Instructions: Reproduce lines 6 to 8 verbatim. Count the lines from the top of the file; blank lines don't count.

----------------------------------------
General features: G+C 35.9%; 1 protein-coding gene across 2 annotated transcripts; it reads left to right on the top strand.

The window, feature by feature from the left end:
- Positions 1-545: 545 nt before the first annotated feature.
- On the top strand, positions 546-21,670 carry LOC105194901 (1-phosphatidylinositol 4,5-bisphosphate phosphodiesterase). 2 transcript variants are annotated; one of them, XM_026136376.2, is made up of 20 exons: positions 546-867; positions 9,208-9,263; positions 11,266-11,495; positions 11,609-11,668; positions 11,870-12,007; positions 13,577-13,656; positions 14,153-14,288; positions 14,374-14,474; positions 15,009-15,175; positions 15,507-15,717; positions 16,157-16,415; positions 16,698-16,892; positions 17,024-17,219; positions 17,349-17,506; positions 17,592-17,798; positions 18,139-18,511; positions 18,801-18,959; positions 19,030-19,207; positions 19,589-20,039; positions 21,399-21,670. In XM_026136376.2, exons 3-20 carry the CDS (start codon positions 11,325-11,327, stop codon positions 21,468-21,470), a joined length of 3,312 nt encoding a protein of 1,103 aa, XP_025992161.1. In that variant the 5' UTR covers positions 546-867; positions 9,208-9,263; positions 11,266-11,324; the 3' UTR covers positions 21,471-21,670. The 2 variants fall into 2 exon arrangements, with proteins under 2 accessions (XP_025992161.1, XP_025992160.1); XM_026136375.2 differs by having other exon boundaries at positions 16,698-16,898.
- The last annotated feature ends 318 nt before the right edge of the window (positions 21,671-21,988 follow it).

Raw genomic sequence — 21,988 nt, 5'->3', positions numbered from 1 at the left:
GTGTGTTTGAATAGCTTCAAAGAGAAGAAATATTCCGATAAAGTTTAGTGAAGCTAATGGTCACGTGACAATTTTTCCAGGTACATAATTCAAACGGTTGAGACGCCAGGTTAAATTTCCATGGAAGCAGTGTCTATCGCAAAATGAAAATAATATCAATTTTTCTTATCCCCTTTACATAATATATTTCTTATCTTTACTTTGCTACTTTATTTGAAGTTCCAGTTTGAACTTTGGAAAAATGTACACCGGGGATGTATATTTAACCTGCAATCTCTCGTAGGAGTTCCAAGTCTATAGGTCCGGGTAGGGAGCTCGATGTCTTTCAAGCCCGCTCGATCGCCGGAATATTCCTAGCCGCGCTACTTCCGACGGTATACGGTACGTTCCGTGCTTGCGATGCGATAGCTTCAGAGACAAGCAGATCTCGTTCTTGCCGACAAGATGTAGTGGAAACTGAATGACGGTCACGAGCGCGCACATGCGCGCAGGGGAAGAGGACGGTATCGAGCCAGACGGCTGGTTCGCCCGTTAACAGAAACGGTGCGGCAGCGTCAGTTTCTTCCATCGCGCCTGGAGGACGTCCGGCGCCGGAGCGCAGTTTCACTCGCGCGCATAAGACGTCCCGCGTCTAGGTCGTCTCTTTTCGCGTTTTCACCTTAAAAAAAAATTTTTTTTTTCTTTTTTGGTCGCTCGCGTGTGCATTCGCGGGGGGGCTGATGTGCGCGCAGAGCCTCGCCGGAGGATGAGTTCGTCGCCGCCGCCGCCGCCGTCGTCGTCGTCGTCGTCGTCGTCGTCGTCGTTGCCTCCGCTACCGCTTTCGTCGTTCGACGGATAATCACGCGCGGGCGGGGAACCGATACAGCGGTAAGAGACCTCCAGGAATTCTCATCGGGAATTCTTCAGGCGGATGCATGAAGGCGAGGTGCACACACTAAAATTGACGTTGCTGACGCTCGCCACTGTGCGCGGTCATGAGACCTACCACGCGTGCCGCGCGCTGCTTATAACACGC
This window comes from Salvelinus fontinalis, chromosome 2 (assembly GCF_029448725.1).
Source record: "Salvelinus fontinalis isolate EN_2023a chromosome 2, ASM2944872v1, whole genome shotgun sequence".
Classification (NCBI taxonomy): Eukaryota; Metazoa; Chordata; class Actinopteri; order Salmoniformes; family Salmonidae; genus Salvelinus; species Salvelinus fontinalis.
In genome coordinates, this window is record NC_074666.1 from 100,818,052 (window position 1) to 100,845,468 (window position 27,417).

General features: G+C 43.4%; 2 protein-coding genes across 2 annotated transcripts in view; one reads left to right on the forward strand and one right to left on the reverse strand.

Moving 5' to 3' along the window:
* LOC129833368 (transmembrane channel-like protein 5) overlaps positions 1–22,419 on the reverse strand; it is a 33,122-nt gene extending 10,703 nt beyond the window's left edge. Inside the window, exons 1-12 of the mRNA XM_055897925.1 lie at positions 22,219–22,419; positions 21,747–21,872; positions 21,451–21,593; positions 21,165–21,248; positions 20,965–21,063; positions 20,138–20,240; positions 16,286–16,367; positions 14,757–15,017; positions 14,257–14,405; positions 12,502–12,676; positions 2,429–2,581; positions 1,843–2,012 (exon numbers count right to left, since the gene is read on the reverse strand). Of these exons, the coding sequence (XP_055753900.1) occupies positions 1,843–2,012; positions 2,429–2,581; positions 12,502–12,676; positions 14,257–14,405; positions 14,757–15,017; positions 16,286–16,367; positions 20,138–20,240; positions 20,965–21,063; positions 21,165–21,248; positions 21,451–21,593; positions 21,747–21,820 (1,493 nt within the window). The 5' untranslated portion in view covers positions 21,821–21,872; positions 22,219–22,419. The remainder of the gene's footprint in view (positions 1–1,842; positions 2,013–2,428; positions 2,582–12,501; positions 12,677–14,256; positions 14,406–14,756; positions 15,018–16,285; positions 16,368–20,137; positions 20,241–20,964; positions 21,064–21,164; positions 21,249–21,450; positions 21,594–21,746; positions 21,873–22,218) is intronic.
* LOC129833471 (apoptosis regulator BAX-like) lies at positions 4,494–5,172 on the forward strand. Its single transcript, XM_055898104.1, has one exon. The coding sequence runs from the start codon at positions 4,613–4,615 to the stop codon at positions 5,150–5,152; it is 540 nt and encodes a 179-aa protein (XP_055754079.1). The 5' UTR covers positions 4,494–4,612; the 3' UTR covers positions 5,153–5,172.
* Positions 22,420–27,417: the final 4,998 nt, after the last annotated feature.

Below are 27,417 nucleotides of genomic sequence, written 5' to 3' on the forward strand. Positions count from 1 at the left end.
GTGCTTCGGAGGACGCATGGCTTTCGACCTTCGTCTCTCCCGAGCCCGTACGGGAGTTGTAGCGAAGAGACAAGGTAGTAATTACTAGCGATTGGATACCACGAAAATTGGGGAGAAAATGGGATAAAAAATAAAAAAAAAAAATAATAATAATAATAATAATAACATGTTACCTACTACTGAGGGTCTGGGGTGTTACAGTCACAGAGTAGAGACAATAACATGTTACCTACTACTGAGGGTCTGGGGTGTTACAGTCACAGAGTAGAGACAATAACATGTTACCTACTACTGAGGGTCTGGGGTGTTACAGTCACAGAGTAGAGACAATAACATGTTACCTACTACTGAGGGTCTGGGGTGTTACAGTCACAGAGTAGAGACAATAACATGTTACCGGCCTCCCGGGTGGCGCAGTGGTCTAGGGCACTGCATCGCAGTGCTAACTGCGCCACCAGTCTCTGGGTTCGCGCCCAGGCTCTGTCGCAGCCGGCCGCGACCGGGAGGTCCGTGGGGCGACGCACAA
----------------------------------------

Raw genomic sequence — 21,988 nt, 5'->3', positions numbered from 1 at the left:
GTGTGTTTGAATAGCTTCAAAGAGAAGAAATATTCCGATAAAGTTTAGTGAAGCTAATGGTCACGTGACAATTTTTCCAGGTACATAATTCAAACGGTTGAGACGCCAGGTTAAATTTCCATGGAAGCAGTGTCTATCGCAAAATGAAAATAATATCAATTTTTCTTATCCCCTTTACATAATATATTTCTTATCTTTACTTTGCTACTTTATTTGAAGTTCCAGTTTGAACTTTGGAAAAATGTACACCGGGGATGTATATTTAACCTGCAATCTCTCGTAGGAGTTCCAAGTCTATAGGTCCGGGTAGGGAGCTCGATGTCTTTCAAGCCCGCTCGATCGCCGGAATATTCCTAGCCGCGCTACTTCCGACGGTATACGGTACGTTCCGTGCTTGCGATGCGATAGCTTCAGAGACAAGCAGATCTCGTTCTTGCCGACAAGATGTAGTGGAAACTGAATGACGGTCACGAGCGCGCACATGCGCGCAGGGGAAGAGGACGGTATCGAGCCAGACGGCTGGTTCGCCCGTTAACAGAAACGGTGCGGCAGCGTCAGTTTCTTCCATCGCGCCTGGAGGACGTCCGGCGCCGGAGCGCAGTTTCACTCGCGCGCATAAGACGTCCCGCGTCTAGGTCGTCTCTTTTCGCGTTTTCACCTTAAAAAAAAATTTTTTTTTTCTTTTTTGGTCGCTCGCGTGTGCATTCGCGGGGGGGCTGATGTGCGCGCAGAGCCTCGCCGGAGGATGAGTTCGTCGCCGCCGCCGCCGCCGTCGTCGTCGTCGTCGTCGTCGTCGTCGTCGTTGCCTCCGCTACCGCTTTCGTCGTTCGACGGATAATCACGCGCGGGCGGGGAACCGATACAGCGGTAAGAGACCTCCAGGAATTCTCATCGGGAATTCTTCAGGCGGATGCATGAAGGCGAGGTGCACACACTAAAATTGACGTTGCTGACGCTCGCCACTGTGCGCGGTCATGAGACCTACCACGCGTGCCGCGCGCTGCTTATAACACGC
This window comes from Salvelinus fontinalis, chromosome 2 (assembly GCF_029448725.1).